Focus should be on a mind-set to use data in a smarter and more creative way to drive better consumer insights and solve business problems. The complexity of the modern media and data landscape requires new skill sets to understand data and technology, going beyond the traditional marketing scope and paving way for the new profession of marketing technologist.
According to Gartner, 81 per cent of organisations now have the concept of a chief marketing technologist. With this new role however, a challenge emerges as marketing professionals need to increase their range of skills to incorporate IT to fulfil the needs of a business.
Over the past week, the Singapore government made a big announcement about its own efforts to transform the economy’s infrastructure, software and services to pave the way for a smart-nation blueprint, which requires further development of its nationwide broadband network (NBN) and national wireless network, [email protected], over the next ten years.
Singapore’s smart nation scheme could provide marketers with a solid infrastructure backbone that opens up opportunities to integrate marketing with technology insights, making the approach more sustainable. What we see from the marketing standpoint is data has proven it helps organisations, government institutions and businesses to better understand and engage with customers and citizens.
In saying this, I-COM recently held a global summit on ‘Smart Data – The Consumer Matters’ that highlighted the shift in Asia from the traditional ‘Mad Men’ approach, which relies on focus groups and qualitative behavioural trends, to a more quantifiable ‘Math Men’ approach where big data and analytics can help explore consumer behaviour online and offline. This new approach is paving the way for an era of smart data that combines the best of both to drive meaningful business outcomes.
What seems pressing is companies in Singapore, as well as the rest of the world, need to develop more data- and digitally-driven cultures to accommodate this new trend in marketing. It is inevitable that all media will become digital and in this connected landscape, data is becoming the new oil. Marketers need to start having focused conversations on how to use digital and data, to create a compelling and connected customer experience (both online and offline) to achieve a leading competitive edge.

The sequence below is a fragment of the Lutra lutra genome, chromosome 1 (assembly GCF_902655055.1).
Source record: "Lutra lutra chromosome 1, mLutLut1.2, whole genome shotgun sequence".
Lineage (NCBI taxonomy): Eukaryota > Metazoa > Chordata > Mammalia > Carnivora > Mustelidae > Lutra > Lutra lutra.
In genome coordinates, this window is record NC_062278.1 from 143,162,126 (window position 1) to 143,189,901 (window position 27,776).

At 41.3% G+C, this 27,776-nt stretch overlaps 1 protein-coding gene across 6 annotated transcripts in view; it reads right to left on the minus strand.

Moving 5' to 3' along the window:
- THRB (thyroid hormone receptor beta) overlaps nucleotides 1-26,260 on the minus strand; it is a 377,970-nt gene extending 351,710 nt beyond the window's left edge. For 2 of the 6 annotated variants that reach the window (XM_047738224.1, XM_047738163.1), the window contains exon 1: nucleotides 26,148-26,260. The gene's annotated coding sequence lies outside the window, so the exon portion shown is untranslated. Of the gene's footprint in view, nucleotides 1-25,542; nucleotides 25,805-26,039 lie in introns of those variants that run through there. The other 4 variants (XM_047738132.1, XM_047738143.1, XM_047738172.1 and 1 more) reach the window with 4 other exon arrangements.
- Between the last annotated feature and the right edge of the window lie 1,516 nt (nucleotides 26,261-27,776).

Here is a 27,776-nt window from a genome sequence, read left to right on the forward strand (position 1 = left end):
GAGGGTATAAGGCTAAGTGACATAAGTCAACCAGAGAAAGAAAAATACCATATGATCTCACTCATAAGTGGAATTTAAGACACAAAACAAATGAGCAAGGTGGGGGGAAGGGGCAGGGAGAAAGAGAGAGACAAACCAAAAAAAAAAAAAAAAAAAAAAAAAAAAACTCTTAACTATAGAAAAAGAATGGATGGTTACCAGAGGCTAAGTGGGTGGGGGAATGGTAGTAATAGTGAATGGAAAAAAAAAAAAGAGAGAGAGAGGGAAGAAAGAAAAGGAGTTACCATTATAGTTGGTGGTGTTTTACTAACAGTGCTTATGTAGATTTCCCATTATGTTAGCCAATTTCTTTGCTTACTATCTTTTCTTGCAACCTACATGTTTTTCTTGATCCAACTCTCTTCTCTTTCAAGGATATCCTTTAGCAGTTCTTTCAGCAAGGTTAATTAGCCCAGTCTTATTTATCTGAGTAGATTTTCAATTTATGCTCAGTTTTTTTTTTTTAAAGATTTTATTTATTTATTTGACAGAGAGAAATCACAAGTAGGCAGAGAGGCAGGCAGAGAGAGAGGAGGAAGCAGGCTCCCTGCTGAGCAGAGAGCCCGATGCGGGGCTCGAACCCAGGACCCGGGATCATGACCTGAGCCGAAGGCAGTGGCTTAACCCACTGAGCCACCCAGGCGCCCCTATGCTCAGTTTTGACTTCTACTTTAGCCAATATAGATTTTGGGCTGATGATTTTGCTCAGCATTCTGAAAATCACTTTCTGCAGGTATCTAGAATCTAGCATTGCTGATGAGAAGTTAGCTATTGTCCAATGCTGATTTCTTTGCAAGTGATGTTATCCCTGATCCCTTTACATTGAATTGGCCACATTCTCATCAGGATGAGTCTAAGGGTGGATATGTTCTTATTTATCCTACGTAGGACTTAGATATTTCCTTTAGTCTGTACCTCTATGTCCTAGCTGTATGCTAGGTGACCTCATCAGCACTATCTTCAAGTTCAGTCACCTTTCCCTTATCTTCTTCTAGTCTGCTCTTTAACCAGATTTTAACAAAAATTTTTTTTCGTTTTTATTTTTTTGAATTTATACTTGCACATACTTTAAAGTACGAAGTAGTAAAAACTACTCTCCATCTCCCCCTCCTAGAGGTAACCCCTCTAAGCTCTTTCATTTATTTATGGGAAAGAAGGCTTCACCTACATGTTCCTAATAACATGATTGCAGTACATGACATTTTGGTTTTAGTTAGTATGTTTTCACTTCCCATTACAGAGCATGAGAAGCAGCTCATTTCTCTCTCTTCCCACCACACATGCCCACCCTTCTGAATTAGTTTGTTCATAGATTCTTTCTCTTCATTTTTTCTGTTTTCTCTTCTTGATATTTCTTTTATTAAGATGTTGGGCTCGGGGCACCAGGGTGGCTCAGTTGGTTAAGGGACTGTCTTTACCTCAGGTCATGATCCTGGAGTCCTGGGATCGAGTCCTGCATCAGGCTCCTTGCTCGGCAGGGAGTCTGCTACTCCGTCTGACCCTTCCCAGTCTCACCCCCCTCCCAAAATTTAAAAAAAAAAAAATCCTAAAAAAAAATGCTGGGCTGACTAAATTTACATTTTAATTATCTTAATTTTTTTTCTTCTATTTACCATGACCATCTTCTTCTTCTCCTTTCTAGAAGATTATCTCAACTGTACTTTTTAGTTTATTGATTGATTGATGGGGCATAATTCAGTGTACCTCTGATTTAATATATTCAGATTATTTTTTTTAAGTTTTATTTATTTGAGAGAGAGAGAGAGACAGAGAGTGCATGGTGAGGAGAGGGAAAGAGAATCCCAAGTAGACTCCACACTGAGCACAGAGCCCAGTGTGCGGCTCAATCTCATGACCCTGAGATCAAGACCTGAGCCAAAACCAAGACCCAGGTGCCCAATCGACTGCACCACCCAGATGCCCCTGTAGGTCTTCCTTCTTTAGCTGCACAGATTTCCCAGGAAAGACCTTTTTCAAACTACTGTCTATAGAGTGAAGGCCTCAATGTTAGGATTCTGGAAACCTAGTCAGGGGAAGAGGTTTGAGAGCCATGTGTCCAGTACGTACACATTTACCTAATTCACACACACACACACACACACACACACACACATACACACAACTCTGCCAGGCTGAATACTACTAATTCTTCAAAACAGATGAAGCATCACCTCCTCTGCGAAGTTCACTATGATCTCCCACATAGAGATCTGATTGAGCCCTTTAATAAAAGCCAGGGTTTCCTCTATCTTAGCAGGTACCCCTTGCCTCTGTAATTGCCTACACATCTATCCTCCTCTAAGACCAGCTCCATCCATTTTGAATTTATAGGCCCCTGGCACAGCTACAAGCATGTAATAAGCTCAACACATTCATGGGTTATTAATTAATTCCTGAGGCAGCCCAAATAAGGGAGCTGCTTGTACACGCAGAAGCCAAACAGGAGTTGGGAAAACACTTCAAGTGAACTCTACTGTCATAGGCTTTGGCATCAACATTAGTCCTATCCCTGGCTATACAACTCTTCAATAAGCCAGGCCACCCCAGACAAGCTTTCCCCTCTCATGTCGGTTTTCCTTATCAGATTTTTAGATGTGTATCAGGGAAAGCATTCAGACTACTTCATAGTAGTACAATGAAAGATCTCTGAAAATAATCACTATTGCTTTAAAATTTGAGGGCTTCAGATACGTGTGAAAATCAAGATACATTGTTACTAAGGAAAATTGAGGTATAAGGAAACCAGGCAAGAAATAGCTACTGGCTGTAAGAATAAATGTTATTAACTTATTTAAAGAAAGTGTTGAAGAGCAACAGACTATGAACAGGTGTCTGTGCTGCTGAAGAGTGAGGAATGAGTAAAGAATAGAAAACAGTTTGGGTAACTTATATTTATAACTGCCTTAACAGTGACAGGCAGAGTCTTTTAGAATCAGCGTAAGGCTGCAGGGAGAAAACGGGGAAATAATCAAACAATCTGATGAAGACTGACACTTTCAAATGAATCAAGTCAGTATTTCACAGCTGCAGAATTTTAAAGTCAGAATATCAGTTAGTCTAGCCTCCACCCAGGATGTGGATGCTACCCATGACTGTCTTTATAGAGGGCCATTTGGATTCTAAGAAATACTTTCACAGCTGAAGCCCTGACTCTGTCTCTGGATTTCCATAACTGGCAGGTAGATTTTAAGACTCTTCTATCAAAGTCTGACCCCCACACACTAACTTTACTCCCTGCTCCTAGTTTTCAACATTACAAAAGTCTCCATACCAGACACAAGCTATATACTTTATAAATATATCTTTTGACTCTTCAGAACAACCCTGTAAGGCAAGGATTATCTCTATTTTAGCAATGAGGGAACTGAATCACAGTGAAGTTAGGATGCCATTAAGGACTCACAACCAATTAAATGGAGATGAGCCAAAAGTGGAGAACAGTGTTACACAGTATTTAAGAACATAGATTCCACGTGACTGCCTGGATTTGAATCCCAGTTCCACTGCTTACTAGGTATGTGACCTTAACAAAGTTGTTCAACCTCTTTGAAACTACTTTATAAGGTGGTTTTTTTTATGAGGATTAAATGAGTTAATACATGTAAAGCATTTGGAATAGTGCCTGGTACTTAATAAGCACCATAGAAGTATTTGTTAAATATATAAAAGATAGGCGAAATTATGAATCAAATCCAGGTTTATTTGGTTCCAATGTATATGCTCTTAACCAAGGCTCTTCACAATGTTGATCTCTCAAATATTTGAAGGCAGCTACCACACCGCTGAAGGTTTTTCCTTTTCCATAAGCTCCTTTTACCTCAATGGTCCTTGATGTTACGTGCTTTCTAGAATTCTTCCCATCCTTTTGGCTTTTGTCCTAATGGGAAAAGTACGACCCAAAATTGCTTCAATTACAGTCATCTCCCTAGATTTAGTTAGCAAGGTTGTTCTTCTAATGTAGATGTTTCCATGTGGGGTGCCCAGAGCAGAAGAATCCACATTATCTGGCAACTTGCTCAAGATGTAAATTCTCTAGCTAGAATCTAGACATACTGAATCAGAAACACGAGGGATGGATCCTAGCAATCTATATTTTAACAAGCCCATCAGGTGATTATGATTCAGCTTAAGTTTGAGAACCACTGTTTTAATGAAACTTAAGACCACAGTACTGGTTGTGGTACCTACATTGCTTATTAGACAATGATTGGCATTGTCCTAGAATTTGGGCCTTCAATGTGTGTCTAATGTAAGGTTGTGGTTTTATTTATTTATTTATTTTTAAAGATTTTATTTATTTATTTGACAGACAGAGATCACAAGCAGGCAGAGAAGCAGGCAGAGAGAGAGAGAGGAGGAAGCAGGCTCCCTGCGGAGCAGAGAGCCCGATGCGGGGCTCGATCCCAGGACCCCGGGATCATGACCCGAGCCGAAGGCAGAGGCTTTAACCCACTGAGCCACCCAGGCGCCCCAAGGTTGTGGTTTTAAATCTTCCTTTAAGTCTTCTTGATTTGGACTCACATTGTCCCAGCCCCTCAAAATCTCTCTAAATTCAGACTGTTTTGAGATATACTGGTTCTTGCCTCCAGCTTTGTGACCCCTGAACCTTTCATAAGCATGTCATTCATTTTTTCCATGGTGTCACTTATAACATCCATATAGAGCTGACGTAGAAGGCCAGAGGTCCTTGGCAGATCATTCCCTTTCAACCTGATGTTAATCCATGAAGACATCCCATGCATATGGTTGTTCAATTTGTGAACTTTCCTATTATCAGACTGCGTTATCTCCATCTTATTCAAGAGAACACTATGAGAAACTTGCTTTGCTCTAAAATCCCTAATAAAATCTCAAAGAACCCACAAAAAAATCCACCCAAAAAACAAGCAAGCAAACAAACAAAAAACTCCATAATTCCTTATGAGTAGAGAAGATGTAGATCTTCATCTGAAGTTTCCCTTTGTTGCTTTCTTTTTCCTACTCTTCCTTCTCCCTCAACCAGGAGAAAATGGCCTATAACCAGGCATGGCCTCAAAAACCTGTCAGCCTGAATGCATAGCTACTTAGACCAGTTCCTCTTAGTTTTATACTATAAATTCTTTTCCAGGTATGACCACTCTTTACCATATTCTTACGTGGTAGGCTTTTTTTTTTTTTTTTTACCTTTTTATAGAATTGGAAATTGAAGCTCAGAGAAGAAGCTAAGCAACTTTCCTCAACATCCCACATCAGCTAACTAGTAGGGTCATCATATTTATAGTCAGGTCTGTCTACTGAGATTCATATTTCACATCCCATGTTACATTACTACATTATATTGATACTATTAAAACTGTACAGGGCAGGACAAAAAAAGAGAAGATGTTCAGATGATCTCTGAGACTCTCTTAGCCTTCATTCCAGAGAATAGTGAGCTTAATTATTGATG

An example of how organisations are already building a smart approach in Singapore is from a recent project developed by Brand Karma and Starwood Hotels. This smart-data project, entitled “From Conversations to Commerce: How a Hotel Company Made $2 Million from Social Media”, was planned by their marketing department to provide real return on investment with social media campaigns. The project had a simple yet focused strategy to leverage the influence of social media on its customers to drive hotel bookings over a set time period. This campaign was so successful, it won the Singapore startups I-COM Data Creativity Award 2014 for Emerging Market Regions.
For organisations looking for a smart-data strategy, I offer these starting points to help manage expectations:
- Big data is not equal to big opportunities unless you have figured out how to connect all the dots together to create business values.
- Remember, it does not happen overnight, Smart Data approaches require long-term strategic planning and commitment.
- Marketing and IT departments will need to partner and work very closely together as the marketing technologist is the newly created role helping to close this gap.
- Start with a small-data project, focused on solving one business problem first. Be patient and take this opportunity to experiment with a few different approaches, learn from them and build a strong business case.
- Forward-thinking companies have already started to allocate separated budgets for data innovation and are adopting a "lean-startup" approach.
This strategy measures the business benefits (cost saving or revenue improvement) of data projects and helps to determine an additional budget to continue optimising the business values of data projects.
Joni Ngai is vice chair of China I-COM